Here we have what appears to be a riddle - how could a man be buried with honour among the wealthy if his grave was prepared among the wicked? In the crucifixion of Jesus we have a perfect answer. All Jews put to death by crucifixion were, upon their demise, cast into a large pit reserved only for criminals. But when Jesus died, a rich man named Joseph of Arimathea came and took the body of Jesus and buried it in his own tomb which he had hewn out of a rock (Matthew 27.60). The prophecy continues with a similar detail: "he poured out his sout to death and was numbered with the transgressors" (Isaiah 53.12). Jesus directly applied this prediction (and thus the whole prophecy) to himself the night before he was crucified, saying to his disciples:

Once again the prophecy was fulfilled. We read that when Jesus was taken out to be crucified, "Two others also, who were criminals, were led away to be put to death with him" (Luke 23.32). When Jesus was duly crucified between these two men who were both thieves the prophecy had once again been fulfilled even in its finest details, for he was duly put to death with them and was thus "numbered with the transgressors". We see yet again how detailed the predictions of the suffering of the Messiah were in the writings of the prophets who preceded him.

By quoting such passages Christians can show Muslims that the suffering of the Messiah was foretold centuries before it happened, and that the travail predicted was quite plainly nothing other than the crucifixion, death and resurrection of Jesus Christ. Indeed no Christian witness should ever stop at the death of Jesus after his sufferings but should press on immediately to show that the resurrection was foretold as well. The prophecy we have been considering from Isaiah contains obvious prophecies of the resurrection of the Messiah after his death through which he wrought salvation for all those who were to become his own by faith in him. The prophecy contains this wonderful promise that his lonely death would not be in vain:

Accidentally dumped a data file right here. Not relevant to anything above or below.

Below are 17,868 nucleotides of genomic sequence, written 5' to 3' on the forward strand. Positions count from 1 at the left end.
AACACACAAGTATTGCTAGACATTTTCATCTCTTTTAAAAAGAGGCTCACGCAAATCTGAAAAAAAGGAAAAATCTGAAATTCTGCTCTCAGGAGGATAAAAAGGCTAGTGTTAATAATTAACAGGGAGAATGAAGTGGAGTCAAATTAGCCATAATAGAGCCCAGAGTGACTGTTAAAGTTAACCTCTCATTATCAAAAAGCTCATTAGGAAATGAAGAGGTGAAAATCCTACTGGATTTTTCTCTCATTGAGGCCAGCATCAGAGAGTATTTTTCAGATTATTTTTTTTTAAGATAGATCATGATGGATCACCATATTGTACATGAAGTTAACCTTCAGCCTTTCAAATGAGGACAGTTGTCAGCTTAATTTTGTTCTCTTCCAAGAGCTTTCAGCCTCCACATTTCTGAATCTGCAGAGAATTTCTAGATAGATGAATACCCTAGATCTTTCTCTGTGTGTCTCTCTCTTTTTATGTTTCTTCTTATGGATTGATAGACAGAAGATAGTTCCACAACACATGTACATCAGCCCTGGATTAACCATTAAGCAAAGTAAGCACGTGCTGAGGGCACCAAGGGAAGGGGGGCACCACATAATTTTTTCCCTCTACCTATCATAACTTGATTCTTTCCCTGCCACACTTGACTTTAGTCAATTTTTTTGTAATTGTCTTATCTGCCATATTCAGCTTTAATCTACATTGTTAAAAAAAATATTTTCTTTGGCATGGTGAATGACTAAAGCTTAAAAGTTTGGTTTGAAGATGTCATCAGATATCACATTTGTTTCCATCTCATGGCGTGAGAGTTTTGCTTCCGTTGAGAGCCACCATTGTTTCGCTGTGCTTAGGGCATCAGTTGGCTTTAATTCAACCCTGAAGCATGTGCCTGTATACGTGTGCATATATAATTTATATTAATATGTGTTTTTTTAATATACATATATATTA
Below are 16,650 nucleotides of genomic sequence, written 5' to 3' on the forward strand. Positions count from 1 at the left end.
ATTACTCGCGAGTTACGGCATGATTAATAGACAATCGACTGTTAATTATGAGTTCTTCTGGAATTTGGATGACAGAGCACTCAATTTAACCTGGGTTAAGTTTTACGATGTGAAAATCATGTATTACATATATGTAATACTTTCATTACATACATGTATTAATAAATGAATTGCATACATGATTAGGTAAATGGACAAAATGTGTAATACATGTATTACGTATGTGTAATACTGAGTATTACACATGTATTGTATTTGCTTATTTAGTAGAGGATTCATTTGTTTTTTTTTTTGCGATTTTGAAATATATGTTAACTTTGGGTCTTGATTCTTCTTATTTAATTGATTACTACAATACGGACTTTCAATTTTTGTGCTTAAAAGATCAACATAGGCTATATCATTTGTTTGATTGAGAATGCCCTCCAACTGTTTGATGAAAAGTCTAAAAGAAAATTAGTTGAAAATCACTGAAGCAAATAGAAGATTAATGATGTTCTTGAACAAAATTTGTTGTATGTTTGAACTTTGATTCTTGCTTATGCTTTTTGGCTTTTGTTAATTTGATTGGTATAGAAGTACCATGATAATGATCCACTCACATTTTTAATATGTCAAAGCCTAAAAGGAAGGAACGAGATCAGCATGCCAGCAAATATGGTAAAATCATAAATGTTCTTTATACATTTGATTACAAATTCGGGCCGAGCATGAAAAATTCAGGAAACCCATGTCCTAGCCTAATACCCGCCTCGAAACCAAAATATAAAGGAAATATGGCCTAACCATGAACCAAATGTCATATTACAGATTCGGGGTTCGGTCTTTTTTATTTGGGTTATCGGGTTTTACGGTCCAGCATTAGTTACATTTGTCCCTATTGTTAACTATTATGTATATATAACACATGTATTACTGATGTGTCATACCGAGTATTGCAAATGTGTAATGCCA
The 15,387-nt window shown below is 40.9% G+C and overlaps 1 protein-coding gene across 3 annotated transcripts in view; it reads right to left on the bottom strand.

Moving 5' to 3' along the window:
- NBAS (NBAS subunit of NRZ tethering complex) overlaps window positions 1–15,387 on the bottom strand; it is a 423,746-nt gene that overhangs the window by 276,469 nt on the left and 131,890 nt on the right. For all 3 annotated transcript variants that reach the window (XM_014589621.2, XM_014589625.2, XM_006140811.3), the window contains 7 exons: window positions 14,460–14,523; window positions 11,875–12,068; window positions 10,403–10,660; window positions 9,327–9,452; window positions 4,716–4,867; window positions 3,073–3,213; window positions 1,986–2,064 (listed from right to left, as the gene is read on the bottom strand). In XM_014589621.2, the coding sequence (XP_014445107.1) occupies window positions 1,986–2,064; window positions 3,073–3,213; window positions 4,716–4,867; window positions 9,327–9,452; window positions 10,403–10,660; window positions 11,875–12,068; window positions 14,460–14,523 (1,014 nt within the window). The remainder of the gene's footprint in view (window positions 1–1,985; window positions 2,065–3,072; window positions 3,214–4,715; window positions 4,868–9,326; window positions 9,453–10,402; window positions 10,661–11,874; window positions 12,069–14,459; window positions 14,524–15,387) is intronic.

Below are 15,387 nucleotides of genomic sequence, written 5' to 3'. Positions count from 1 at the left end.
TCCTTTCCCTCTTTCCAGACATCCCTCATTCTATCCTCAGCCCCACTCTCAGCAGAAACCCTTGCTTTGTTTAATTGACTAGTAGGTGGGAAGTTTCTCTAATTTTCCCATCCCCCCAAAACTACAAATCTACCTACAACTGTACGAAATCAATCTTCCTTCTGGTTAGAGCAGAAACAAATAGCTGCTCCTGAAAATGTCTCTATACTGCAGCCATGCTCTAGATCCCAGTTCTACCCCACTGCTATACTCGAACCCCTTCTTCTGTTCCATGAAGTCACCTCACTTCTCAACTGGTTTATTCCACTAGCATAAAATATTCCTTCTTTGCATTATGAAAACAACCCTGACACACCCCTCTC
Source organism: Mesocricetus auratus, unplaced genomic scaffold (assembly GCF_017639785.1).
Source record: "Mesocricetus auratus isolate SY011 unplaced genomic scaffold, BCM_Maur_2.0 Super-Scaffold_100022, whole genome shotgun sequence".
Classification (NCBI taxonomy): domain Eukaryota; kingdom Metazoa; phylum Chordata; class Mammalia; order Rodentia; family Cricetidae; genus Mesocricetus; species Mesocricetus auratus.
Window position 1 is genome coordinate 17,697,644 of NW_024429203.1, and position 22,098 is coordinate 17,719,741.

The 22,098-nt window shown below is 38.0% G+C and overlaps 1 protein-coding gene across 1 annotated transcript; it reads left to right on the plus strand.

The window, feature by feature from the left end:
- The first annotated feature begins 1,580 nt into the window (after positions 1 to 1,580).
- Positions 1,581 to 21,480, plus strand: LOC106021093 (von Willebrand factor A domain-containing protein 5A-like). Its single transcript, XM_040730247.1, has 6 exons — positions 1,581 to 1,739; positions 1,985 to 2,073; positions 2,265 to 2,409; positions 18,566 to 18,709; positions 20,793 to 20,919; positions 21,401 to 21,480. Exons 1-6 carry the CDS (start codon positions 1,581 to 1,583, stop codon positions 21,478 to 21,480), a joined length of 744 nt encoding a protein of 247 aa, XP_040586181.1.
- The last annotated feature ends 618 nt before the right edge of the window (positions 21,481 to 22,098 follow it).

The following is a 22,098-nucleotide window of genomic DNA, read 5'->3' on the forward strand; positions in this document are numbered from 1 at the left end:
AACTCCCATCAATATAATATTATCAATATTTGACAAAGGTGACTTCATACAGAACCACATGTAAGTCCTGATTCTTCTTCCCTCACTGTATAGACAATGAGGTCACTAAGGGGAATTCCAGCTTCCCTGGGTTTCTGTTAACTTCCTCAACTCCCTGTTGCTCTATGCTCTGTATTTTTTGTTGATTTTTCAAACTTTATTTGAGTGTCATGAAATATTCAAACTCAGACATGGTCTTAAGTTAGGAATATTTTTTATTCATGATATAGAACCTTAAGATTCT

Although he would die for the sins of the world, he would yet see the heirs of his salvation, he would yet look in triumph on the immense benefits of his redeeming work, and the fulness of God's saving grace would yet be brought to light in his own hands. "He poured out his soul to death", the prophecy continues (Isaiah 53.12), yet the Lord God of heaven himself left him with the assurance that he would still, in good time, obtain the fruits of his victory. Thus we find the whole crucifixion scene, with the subsequent resurrection of the Messiah, foretold in this prophecy.

We have only briefly treated the subject of Jesus as the long-awaited Messiah of Israel, yet I am sure all Christians can see just how effectively this title can be used as a means to preach the Gospel to Muslims. The Qur'an, in frankly acknowledging Jesus as Al-Masih, yet without any attempt to explain the title, opens the way for Christians to witness of his glorious identity and the sufferings he was first to endure before receiving eternal glory. By presenting Jesus as God's Anointed Saviour and Deliverer whose coming was foretold by the prophets, Christians can once again set the Gospel right against the background of the Muslims' own beliefs about him and very meaningfully outline the implications behind this title.